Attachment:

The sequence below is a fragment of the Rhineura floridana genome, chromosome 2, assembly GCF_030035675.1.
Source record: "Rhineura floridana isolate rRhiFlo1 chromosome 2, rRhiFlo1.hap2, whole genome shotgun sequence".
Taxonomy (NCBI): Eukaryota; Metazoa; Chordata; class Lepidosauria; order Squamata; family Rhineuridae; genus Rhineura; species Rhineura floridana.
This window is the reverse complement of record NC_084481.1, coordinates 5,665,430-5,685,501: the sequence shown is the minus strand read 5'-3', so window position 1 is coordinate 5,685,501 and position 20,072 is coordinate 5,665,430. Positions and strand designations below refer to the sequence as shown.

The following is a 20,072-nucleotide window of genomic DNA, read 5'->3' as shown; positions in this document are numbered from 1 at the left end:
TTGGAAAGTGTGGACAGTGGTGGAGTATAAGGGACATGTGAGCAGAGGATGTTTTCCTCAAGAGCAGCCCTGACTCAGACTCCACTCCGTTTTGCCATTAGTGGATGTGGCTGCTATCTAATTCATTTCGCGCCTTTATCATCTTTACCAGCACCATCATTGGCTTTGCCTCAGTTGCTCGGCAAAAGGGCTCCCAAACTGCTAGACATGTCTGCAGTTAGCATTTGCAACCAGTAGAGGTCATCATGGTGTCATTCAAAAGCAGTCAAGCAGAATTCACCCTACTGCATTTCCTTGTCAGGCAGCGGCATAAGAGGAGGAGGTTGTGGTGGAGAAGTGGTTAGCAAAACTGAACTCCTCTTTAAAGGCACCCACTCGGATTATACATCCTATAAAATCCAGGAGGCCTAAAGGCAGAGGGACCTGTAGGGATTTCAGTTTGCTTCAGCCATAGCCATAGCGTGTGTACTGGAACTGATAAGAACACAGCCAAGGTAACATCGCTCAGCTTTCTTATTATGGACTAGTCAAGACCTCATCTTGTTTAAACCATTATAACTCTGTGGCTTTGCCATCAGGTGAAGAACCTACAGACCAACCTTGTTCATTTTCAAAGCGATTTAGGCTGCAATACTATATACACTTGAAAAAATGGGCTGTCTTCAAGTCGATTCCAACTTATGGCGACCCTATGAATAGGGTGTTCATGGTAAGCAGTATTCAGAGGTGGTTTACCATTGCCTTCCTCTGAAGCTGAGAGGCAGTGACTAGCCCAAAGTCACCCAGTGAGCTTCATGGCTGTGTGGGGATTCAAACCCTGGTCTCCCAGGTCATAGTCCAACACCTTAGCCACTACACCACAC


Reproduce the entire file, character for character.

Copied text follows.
The sequence below is a fragment of the Rhineura floridana genome, chromosome 2, assembly GCF_030035675.1.
Source record: "Rhineura floridana isolate rRhiFlo1 chromosome 2, rRhiFlo1.hap2, whole genome shotgun sequence".
Taxonomy (NCBI): Eukaryota; Metazoa; Chordata; class Lepidosauria; order Squamata; family Rhineuridae; genus Rhineura; species Rhineura floridana.
This window is the reverse complement of record NC_084481.1, coordinates 5,665,430-5,685,501: the sequence shown is the minus strand read 5'-3', so window position 1 is coordinate 5,685,501 and position 20,072 is coordinate 5,665,430. Positions and strand designations below refer to the sequence as shown.

The following is a 20,072-nucleotide window of genomic DNA, read 5'->3' as shown; positions in this document are numbered from 1 at the left end:
TTGGAAAGTGTGGACAGTGGTGGAGTATAAGGGACATGTGAGCAGAGGATGTTTTCCTCAAGAGCAGCCCTGACTCAGACTCCACTCCGTTTTGCCATTAGTGGATGTGGCTGCTATCTAATTCATTTCGCGCCTTTATCATCTTTACCAGCACCATCATTGGCTTTGCCTCAGTTGCTCGGCAAAAGGGCTCCCAAACTGCTAGACATGTCTGCAGTTAGCATTTGCAACCAGTAGAGGTCATCATGGTGTCATTCAAAAGCAGTCAAGCAGAATTCACCCTACTGCATTTCCTTGTCAGGCAGCGGCATAAGAGGAGGAGGTTGTGGTGGAGAAGTGGTTAGCAAAACTGAACTCCTCTTTAAAGGCACCCACTCGGATTATACATCCTATAAAATCCAGGAGGCCTAAAGGCAGAGGGACCTGTAGGGATTTCAGTTTGCTTCAGCCATAGCCATAGCGTGTGTACTGGAACTGATAAGAACACAGCCAAGGTAACATCGCTCAGCTTTCTTATTATGGACTAGTCAAGACCTCATCTTGTTTAAACCATTATAACTCTGTGGCTTTGCCATCAGGTGAAGAACCTACAGACCAACCTTGTTCATTTTCAAAGCGATTTAGGCTGCAATACTATATACACTTGAAAAAATGGGCTGTCTTCAAGTCGATTCCAACTTATGGCGACCCTATGAATAGGGTGTTCATGGTAAGCAGTATTCAGAGGTGGTTTACCATTGCCTTCCTCTGAAGCTGAGAGGCAGTGACTAGCCCAAAGTCACCCAGTGAGCTTCATGGCTGTGTGGGGATTCAAACCCTGGTCTCCCAGGTCATAGTCCAACACCTTAGCCACTACACCACAC